As far as fashion lore goes, the 1973 “Battle of Versailles” — the showdown between a handful of American designers and their European counterparts — stands the test of time.
Participants Pat Cleveland, Bethann Hardison and Chris Royer served up some savory details about that monumental fashion event Wednesday during a discussion led by The Washington Post’s Robin Givhan. Organized by the Metropolitan Museum of Art, the event doubled as a reminder of the Tom Ford-orchestrated Battle of Versailles gallery that is now on view at the Upper East Side museum in “In America: An Anthology of Fashion,” through Sept. 5.
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Explaining how the extravaganza at the Palace of Versailles transpired, Givhan said Versailles’ curator had asked his publicist friend Eleanor Lambert about how to raise some money in an effort to support French institutions, and she suggested putting five great fashion designers against five American ones — all of whom happened to be her clients. Yves Saint Laurent, Pierre Cardin, Emanuel Ungaro, Hubert de Givenchy and Marc Bohan of Christian Dior faced off against Bill Blass, Halston, Oscar de la Renta, Anne Klein and Stephen Burrows. The Americans used pre-recorded music, a spare set and “sleek, easy and unencumbered” clothes and models, “who moved with distinction and personality,” Givhan said. “What began as an international party and a publicity stunt was soon hyped into a battle by the media, and the Americans were victorious in that battle. They won over the crowd and their colleagues.”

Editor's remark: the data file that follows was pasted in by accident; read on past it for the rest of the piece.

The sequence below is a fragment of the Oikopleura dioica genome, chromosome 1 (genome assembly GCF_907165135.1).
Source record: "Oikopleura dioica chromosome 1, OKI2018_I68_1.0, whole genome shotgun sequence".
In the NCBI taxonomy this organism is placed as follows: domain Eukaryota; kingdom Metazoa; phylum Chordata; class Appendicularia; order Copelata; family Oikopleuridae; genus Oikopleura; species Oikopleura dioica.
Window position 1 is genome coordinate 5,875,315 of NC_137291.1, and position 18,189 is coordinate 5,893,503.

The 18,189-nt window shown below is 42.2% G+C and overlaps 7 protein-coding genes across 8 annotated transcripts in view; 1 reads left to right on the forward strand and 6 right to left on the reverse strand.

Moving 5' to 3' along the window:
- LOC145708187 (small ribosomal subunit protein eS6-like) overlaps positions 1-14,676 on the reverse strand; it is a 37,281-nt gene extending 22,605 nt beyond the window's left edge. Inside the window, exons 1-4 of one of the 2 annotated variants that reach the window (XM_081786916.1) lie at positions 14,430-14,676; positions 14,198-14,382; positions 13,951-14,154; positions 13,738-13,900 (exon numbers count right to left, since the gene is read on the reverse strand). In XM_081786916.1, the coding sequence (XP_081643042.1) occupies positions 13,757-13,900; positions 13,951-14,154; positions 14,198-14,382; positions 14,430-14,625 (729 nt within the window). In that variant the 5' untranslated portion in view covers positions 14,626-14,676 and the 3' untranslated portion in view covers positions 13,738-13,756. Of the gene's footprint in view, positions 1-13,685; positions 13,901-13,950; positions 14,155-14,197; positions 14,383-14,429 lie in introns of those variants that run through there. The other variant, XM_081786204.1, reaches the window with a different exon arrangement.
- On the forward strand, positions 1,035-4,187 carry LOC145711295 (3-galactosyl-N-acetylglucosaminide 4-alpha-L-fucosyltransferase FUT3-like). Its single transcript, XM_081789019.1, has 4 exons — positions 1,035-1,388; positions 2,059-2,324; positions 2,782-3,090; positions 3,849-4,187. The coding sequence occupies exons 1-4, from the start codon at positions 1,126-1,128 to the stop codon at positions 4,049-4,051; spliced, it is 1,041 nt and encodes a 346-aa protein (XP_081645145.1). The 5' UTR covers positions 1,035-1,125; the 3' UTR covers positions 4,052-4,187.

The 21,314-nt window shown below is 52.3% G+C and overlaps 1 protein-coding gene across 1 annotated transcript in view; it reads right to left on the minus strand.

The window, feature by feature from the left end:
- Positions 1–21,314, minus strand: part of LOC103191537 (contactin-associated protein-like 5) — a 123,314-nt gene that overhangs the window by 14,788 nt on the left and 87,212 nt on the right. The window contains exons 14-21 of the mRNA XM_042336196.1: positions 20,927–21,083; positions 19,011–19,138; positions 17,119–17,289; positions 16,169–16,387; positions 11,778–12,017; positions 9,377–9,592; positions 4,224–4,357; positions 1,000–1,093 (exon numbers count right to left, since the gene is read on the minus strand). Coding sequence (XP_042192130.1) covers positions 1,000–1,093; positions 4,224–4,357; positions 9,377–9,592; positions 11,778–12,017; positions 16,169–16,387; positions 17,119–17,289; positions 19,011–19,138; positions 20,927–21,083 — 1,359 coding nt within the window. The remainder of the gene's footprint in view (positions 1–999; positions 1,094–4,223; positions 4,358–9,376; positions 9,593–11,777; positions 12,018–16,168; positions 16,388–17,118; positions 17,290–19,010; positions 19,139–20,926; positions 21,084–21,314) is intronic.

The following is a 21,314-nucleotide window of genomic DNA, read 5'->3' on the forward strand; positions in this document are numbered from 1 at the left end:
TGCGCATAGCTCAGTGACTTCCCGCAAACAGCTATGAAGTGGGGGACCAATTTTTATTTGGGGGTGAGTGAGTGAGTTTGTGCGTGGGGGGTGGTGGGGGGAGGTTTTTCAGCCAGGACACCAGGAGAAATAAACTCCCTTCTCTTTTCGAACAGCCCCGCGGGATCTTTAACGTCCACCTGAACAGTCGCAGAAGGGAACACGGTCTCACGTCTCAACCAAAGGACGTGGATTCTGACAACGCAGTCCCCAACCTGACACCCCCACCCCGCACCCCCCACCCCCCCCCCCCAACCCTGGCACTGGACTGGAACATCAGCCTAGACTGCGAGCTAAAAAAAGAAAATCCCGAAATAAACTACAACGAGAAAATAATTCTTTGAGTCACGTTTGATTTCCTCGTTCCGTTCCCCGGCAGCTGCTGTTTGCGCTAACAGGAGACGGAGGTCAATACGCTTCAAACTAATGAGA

Hardison, a model and associate of Burrows at that time, recalled how models then inspired fashion designers and were muses. There was also diversity with models and designers of all different types of backgrounds, she said.
Speaking to Cleveland about her signature runway style, Givhan said, “No one could